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MSNBC Questions Dolly's Maker

Ian Wilmut, creator of cloned sheep, talks frankly   Dcotors Ron James, left, and Keith CAmbell, center, of PPL Therapeutics, with Dr. Ian Wilmut of the Roslin Institute and Dolly and Polly

PHILADELPHIA, Feb. 13, 1998 - Dolly, the cloned sheep who changed everything, turned 1 on Jan. 5. MSNBC took this opportunity to update our chat with Ian Wilmut, the embryologist at the Roslin Institute in Edinburgh, Scotland, who created her.

MSNBC: How is Dolly doing?
WILMUT: She is very healthy. She has had her wool taken off and, in the autumn, she was mated with a ram - the old - fashioned way. She is now pregnant. It is part of our plan to give her a healthy a life as possible. We don't really know how long to expect a ewe to live under well-protected circumstances, as sheep are normally put down commercially by the age of 6.

MSNBC: For many, cloning conjures up visions of duplicate Michael Jordans, or even multiple Hitlers a la "The Boys from Brazil". Has the response by the public and the media to your announcement of the cloning of Dolly been worse or better than you expected?
WILMUT: It's been very similar to what I expected - except there's been more of it. For us to be having a meeting with journalists about 1 year after the announcement of Dolly's birth shows just how immense the response has been. As for the tone of the response, I've been slightly disappointed in the public's rather limited concentration on science-fiction applications. If there were more interest in the potential beneficial applications, I would be more comfortable.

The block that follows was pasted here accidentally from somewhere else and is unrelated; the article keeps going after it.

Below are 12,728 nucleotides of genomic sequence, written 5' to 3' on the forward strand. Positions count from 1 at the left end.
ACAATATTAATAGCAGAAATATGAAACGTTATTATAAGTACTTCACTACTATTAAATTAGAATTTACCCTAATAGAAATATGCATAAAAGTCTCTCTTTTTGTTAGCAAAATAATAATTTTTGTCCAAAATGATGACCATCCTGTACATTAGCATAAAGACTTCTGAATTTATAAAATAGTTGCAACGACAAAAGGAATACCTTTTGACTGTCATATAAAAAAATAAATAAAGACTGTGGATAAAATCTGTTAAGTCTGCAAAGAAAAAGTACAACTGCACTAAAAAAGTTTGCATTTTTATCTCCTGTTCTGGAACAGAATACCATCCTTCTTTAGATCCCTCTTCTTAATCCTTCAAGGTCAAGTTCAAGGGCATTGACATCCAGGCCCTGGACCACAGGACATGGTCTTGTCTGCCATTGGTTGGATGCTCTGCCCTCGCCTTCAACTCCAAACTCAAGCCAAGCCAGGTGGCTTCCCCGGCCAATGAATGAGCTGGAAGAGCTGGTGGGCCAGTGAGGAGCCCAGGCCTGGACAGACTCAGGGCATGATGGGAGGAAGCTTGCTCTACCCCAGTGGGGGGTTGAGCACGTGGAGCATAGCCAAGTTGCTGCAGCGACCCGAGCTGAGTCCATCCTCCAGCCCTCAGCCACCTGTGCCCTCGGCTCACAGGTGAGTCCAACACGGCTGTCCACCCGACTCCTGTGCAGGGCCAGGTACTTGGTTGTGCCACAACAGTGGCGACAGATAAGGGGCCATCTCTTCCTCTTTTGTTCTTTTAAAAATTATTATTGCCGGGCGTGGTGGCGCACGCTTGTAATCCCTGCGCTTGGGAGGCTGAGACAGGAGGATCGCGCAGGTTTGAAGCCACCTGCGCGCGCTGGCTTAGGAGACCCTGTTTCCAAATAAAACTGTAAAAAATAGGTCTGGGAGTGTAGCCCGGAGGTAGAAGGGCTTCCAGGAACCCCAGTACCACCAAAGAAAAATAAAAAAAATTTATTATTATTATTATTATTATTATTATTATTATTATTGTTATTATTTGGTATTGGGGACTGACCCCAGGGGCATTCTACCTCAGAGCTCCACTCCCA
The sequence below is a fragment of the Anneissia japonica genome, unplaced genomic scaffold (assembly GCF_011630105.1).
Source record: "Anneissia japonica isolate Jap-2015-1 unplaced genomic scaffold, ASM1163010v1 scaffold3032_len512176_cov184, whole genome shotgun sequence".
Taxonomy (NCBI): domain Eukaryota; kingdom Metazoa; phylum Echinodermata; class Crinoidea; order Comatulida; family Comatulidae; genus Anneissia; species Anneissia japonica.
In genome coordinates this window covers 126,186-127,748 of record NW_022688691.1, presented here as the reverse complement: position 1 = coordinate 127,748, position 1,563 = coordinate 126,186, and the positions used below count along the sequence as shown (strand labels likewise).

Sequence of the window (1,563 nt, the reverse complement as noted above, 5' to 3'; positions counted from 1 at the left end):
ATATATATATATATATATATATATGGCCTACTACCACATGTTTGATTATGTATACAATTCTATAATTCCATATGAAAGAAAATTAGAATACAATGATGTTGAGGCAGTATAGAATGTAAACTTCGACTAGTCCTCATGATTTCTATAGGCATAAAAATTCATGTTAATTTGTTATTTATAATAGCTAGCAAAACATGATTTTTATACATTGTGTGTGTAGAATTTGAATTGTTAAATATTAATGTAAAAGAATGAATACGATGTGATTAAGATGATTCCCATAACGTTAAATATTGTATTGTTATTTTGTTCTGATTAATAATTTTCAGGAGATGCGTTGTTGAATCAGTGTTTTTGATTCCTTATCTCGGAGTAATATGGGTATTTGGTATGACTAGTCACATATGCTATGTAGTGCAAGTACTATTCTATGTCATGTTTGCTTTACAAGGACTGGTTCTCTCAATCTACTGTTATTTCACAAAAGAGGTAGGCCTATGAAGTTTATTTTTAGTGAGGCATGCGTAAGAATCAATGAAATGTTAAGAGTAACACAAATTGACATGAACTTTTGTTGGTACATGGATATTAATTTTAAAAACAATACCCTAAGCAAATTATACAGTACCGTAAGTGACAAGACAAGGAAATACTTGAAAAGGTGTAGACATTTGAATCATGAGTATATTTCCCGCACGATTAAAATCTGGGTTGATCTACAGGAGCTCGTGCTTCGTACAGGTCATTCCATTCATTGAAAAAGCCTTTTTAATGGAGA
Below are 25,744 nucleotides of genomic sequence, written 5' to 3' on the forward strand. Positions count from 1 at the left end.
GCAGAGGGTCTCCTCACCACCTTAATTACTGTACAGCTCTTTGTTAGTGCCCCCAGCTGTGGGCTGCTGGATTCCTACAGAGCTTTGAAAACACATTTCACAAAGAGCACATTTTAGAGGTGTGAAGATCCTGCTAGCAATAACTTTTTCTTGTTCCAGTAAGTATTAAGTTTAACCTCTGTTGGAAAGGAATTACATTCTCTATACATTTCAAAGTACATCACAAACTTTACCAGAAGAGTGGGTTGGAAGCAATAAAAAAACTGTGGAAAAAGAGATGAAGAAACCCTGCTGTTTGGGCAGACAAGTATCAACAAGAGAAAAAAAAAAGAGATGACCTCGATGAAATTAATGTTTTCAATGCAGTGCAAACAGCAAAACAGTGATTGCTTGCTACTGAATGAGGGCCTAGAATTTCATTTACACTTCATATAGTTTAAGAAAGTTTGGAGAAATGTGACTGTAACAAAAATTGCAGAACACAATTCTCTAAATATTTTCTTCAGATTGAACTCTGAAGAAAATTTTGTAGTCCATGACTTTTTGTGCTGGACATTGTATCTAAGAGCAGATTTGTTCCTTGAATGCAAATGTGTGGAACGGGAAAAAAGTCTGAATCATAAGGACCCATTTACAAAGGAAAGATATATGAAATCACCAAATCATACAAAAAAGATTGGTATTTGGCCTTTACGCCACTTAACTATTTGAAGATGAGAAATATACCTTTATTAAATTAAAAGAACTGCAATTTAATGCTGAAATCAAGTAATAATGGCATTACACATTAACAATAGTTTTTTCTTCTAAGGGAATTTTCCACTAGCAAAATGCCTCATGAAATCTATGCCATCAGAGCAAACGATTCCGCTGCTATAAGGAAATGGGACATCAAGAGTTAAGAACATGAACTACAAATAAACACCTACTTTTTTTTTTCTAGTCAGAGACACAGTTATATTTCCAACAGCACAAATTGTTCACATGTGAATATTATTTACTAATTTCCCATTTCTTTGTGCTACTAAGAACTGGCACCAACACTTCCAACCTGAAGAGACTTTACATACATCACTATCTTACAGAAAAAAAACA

MSNBC: What are some of these potential beneficial applications? The paradox here in that the reason for doing the project was not to make groups of identical animals, but to be able to introduce a precise genetic change. The newborn animal would not be exactly like the source of the donor cells, in other words, but would carry a specific genetic modification.
WILMUT: At the present time, we simply can't make such genetic modifications in form animals, only in mice. Being able to do so would give us a chance to develop new health care products and to carry our research to study the role of specific genes.

MSNBC: What kinds of health care products can be produced from animal clones?
WILMUT: One use of the biotechnology would be to produce in the milk of farm animals proteins that are needed to treat human diseases, such as clotting factors for hemophiliacs or alphal anti-tryptosin for the treatment of emphysema and perhaps cystic fibrosis. This can be done at present time by the old method of gene transfer, but our targeted approach is much more predictable and reproducible - and would require fewer animals. A second application would be for donor organs. There is sadly a shortage of organs for transplant, so many people die before livers and hearts become available to them. One way of overcoming this is to modify pigs so their tissue is suitable for human transplant. Again, we can do this using the old method of gene transfer by adding a gene that slightly confuses the immune response. What gene targeting allows you to do is both add a gene and modify the surface of gene. We are confident that this dual approach will enhance the success of organ transplants between species.

MSNBC: Can you distinguish between the old method of gene transfer and the new gene targeting approach?
WILMUT: The old method of gene transfer involved injecting a few hundred copies of a gene into a nucleus in an early embryo. What people believe happens is that the movement of fluid associated with that injection causes breaks in the chromosomes, and the repair methods that then switch on to repair the chromosomes inadvertently include some of the broken genes in the chromosomes. If that is correct, breaks could occur in transfer genes and the function of the transfer genes could vary. Another limitation to this approach is that you can only add a gene, can't use this approach to modify a gene.